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Open: lecture – Dálkke Indigenous Climate Change Studies
April 28 kl. 13:00 - 16:00
Welcome to an open lecture afternoon hosted by the research project “Dálkke: Indigenous Climate Change”
Dálkke is based at CEMFOR, Department of Theology at Uppsala University, and collaborates with Luleå University of Technology, Michigan State University and universities in Canada, US, Australia and Japan, as well as Indigenous communities and associations. The project forms part of ongoing efforts by Indigenous and allied scholars, knowledge keepers, scientists, change-makers, and leaders to create a field to support Indigenous peoples’ capacities to analyze and address the consequences as well as mitigate the impacts of anthropogenic climate change – thereby contributing to the establishment of the field Indigenous Climate Change Studies.
When: April 28 kl. 13.00-16.00
Where: Kollaboratoriet Uppsala, Östra Ågatan 19 (click for map)
Open lecture with Erica Violet Lee: “Wīhkohkē: Urban Indigenous Resistance from the Past into the Future”
Indigenous peoples have been fighting for land and life against colonialism all over the world since half a millennia. In Canada, currently the Wet’suwet’en resistance movement is set to protect lands and waters against destructive extractive industry, which are allowed and supported by colonial state laws, and law enforcement.
But what is law? From an indigenous standpoint, love and law are one and the same.
Disrupting the notion of “ceded and surrendered” lands and based on a methodology of urban Indigenous lifeways and survivance, and with the ongoing Wet’suwet’en resistance as one of many examples I will discuss what it means – in practice – to refuse consent for extractive projects on our lands. And to promote laws that are tied to love.
This refusal is tied to our freedom of movement and our agency as Indigenous women, girls, Two-Spirit and LGBTQ people on the frontlines of movements in North America and across the world.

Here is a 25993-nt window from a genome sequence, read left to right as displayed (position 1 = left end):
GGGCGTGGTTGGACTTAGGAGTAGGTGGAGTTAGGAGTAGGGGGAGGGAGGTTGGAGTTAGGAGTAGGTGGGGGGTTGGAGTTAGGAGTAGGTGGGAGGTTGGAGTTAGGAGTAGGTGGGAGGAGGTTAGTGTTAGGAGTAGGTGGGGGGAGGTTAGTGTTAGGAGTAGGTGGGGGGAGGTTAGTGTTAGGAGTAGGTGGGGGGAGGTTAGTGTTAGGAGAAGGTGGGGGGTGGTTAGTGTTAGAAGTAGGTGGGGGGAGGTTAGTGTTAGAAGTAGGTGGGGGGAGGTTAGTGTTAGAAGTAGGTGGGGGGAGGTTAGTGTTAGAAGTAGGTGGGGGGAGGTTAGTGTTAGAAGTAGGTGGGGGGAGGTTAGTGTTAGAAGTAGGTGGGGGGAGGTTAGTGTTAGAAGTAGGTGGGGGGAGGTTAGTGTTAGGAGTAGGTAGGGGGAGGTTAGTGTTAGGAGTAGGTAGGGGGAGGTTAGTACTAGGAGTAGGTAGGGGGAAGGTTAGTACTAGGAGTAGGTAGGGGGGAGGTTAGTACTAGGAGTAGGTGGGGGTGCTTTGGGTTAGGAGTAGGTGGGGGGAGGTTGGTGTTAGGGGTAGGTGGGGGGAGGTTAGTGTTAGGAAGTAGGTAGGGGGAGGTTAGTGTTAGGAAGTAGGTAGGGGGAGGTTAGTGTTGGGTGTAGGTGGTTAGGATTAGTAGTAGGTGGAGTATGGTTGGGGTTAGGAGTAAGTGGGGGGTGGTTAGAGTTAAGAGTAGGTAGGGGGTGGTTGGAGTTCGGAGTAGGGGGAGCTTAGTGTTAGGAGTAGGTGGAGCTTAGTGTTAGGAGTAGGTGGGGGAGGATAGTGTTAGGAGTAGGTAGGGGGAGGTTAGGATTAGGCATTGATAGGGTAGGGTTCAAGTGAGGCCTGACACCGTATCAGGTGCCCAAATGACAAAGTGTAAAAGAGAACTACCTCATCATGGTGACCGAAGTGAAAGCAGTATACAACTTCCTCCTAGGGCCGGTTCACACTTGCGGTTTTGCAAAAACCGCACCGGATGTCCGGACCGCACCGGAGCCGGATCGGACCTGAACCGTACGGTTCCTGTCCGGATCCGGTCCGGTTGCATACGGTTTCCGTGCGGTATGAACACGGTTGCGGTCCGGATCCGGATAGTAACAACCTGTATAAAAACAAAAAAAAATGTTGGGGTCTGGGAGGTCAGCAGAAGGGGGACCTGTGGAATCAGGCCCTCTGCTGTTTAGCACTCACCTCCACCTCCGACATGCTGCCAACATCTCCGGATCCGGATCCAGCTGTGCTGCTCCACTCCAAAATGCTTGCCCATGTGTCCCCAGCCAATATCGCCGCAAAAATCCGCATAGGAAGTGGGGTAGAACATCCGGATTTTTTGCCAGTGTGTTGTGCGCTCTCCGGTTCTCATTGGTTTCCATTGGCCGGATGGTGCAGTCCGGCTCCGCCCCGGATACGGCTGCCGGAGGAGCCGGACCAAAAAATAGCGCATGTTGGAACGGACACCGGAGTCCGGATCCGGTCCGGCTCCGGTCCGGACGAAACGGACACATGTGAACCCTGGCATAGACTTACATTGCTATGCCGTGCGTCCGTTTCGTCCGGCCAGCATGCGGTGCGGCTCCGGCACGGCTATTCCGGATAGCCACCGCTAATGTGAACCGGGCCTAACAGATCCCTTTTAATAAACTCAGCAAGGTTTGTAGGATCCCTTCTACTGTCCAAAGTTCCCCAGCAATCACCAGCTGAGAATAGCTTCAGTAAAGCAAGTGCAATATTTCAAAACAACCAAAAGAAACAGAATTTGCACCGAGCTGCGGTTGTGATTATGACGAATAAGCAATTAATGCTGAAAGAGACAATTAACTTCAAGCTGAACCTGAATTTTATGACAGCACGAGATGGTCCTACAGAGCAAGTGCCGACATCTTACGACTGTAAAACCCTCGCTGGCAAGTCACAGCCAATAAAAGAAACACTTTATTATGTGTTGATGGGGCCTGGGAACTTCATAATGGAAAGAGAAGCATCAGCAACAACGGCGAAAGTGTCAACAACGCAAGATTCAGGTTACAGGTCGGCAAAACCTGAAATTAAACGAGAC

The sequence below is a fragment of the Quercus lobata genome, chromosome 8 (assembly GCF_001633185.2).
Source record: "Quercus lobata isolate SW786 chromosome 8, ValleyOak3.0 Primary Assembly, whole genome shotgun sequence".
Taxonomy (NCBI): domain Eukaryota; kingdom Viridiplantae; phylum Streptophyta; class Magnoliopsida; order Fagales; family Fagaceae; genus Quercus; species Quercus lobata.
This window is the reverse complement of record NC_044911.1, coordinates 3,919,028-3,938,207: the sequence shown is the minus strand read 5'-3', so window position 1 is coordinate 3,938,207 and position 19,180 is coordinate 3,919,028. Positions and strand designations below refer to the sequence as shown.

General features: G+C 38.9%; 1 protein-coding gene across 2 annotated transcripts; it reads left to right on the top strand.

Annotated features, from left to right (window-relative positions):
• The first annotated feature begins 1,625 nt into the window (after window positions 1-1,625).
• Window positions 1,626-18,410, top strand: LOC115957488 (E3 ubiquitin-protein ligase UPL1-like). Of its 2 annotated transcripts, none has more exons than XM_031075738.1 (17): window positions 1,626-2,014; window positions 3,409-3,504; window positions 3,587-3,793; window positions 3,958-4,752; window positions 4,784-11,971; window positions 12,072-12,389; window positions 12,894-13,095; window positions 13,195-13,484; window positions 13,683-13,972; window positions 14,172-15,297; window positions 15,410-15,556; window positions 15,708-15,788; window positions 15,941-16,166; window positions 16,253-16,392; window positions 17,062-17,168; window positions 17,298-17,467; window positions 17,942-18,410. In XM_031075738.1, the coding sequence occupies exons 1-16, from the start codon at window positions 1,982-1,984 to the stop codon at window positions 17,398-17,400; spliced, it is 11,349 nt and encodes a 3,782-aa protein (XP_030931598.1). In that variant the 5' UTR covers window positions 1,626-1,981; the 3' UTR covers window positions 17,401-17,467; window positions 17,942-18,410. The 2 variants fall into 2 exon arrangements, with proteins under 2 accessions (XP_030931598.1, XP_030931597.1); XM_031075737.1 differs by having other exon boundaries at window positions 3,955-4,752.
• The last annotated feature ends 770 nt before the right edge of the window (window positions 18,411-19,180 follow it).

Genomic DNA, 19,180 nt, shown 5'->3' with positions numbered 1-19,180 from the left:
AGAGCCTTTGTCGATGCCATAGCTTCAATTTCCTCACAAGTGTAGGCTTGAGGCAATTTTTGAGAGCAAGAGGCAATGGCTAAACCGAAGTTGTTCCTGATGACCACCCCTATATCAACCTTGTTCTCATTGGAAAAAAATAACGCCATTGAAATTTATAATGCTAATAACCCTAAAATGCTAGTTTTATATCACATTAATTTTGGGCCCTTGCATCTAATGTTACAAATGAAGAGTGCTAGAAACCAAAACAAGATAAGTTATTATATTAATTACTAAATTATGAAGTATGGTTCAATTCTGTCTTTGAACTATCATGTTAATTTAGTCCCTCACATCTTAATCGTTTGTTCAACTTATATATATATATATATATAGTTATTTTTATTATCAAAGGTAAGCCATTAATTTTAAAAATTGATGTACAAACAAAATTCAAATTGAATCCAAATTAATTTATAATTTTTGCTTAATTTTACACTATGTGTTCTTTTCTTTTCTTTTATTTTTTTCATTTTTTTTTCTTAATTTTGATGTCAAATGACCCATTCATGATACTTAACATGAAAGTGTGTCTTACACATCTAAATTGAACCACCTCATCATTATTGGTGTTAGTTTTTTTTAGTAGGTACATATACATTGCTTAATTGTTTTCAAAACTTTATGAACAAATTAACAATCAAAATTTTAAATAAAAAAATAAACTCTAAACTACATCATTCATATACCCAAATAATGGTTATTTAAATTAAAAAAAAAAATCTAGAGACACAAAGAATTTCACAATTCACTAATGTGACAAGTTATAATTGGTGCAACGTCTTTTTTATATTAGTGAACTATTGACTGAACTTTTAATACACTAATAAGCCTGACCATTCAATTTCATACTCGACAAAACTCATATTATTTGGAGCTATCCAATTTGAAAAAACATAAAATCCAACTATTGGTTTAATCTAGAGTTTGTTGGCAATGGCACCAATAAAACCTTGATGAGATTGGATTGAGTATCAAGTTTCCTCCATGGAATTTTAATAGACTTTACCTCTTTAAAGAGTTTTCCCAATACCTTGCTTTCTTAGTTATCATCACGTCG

Guided by frameworks of decolonial love and the resurgence of Indigenous law, language, and ceremony that have never fully been eliminated despite genocides, we embrace the experience of joy as an embodied treaty and a living act of sovereignty.
Based on my work of Wastelands theory (“In Defense of the Wastelands: A Survival Guide”, 2016), I argue that Indigenous presence and futurisms pose a necessary challenge to the notion that we are primitive or extinct people, as we shape and create the sacred and ceremonial through our movements on the land. At the end of this world, we work toward a universe of beautiful livelihoods for Indigenous communities, free from state oppression and coercion.
Erica Violet Lee is a Plains Cree writer and community organizer from Saskatoon, Canada. A feminist scholar of prairie Indigenous studies and Nēhiyaw philosophy, her work focuses on the intersections between social movements and bodily sovereignty. She is currently a master’s student at OISE, the University of Toronto, writing about urban Indigenous resistance and joy. Lee blogs at MoontimeWarrior.com and tweets @EricaVioletLee.
Erica Violet Lee, In Defense of the Wastelands: A Survival Guide”, 2016 Issue 7, Love. http://gutsmagazine.ca/wastelands/